Etichettato: javascript

Eclipse and his quite zombie/nazi JavaScript Validator

Since when I’ve begun to code in Java (in 2005) I’ve tried many IDEs, but the best is still probably Eclipse. Sadly enough, it’s the best but not that good in every aspect. Sometimes you spend whole days trying to just make something work: while you’re doing everything right, he’s trolling you not really doing something at some point; so the hard part is finding out what it is and then doing it manually.

The issues and solutions I’m going to list apply to Indigo SR1, but probably to many other versions (from the beginning until the end of times, as we are used to with Eclipse). Solutions are mainly from other people, go see the linked threads and posts for credits. I just wanted to have them all in the same place.

Issues with Eclipse, chapter 1: JavaScript Validator

1) Sometimes a NullPointerException pops up (constantly, at every build) saying “Errors running builder ‘JavaScript Validator’ on project ‘${project}’. java.lang.NullPointerException”.

The solution, as you can read here and in many other places, is to open project properties (this is a project-only option) and disable (or remove altogether if it’s not enough) Builders -> JavaScript Validator.

2) Errors on JavaScript files sometimes are reported (as the usual little red icon) on the project tree, even though you have solved them in the source files and even after a full rebuild or a manual “Validate”; sometimes Eclipse continues to report them at the very same line of the opened file, even though the error is not there anymore.

The causes can be many (one of them is “have you messed with it too much?”), and getting rid of this may be done the taliban or the diplomatic way. The diplomatic way to clear the report of a non-existent JavaScript error is to find it in the “Problems” tab and deleting it. If it works, good for you. The taliban way is to blow up the folder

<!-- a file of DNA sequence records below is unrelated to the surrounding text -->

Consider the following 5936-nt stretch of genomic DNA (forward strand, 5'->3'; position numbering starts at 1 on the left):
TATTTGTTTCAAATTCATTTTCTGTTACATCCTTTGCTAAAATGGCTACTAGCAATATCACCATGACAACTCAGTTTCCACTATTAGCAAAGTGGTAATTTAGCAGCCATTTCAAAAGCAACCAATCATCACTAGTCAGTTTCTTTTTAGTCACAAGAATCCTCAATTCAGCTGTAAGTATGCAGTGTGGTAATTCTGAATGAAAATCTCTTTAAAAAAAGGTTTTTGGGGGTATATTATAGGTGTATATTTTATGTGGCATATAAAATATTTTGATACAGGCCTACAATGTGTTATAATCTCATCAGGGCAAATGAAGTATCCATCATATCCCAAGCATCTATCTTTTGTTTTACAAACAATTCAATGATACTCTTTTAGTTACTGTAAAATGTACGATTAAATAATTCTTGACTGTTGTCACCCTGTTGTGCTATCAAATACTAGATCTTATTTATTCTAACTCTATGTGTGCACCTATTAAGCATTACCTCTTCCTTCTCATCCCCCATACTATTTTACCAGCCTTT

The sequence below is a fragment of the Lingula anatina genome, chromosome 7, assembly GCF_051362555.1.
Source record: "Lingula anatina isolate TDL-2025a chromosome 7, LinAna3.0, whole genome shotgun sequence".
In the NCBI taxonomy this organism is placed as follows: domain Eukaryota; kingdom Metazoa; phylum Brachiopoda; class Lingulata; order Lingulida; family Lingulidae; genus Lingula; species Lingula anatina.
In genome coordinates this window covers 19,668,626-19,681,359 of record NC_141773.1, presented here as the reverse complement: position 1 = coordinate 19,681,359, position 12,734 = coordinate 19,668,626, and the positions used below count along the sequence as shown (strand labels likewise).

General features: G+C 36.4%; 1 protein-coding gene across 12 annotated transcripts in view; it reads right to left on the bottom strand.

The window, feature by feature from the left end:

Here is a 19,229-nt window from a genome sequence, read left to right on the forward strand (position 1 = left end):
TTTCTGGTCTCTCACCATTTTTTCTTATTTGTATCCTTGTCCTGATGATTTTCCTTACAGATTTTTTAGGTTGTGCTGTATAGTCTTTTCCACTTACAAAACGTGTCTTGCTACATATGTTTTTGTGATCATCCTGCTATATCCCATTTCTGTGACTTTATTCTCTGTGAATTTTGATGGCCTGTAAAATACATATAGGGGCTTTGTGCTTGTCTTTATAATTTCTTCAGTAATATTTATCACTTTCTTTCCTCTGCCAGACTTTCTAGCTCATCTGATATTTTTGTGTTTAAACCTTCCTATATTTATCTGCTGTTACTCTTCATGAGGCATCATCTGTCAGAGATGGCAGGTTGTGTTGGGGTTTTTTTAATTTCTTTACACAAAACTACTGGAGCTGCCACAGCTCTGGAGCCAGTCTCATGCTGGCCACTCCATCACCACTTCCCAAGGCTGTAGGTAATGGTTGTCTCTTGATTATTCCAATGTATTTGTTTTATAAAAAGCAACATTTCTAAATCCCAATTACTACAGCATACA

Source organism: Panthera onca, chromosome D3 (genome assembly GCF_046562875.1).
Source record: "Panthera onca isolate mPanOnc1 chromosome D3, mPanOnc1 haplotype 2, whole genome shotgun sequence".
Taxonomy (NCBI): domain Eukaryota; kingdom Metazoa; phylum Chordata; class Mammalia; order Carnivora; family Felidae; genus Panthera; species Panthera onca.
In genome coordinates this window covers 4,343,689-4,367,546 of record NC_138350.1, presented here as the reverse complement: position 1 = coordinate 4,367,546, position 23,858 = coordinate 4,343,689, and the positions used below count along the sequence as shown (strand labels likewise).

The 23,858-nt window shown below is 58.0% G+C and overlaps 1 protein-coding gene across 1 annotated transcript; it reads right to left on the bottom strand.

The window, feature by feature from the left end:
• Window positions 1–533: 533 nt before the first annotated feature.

${workspace}/.metadata/.plugins/org.eclipse.core.resources/.projects/${project}

as suggested here. In this way you’re clearing a cache for project metadata (has it errors? are all changes committed to the repository? and so on), and in order to regenerate it you have to close and reopen the project.

3) Sometimes you just want to ignore JavaScript errors because you don’t care.

You can try to disable them for a single project (but don’t assume it will work): Properties -> Validation, check Enable project specific settings, disable Client-side JavaScript Validator, for Manual (when you right-click on the file and choose “Validate”, should be harmless if you don’t use it) and/or Build (validation on *every* build).

Or you can disable them for the entire workspace: Preferences -> Validation, disable Allow projects to override these preference settings (hope it works), disable Client-side JavaScript Validator in the same way as above.

Be aware that even if you disabled the validator you can still have caching issues as described in 2).

Is the Validator still running? You may have to open your .project file and remove the <buildCommand> XML block containing <name>org.eclipse.wst.jsdt.core.javascriptValidator</name>, and <nature>org.eclipse.wst.jsdt.core.jsNature</nature>, as described here (yes, it’s an old issue). Close and reopen your project.

Still issues? Maybe the solution proposed in this comment (same thread on stackoverflow) will work for you: Preferences -> JavaScript -> Editor, disable “Report problems as you type”.

4) In a Dynamic Web Project with many files (hundreds, both .java and .js), the time required to open for the first time (since Eclipse startup) the project tree is about 1 minute.

Having disabled JavaScript Validation (in some or all of the many horrible ways listed above), it takes about 1 second, so I guess it’s related.

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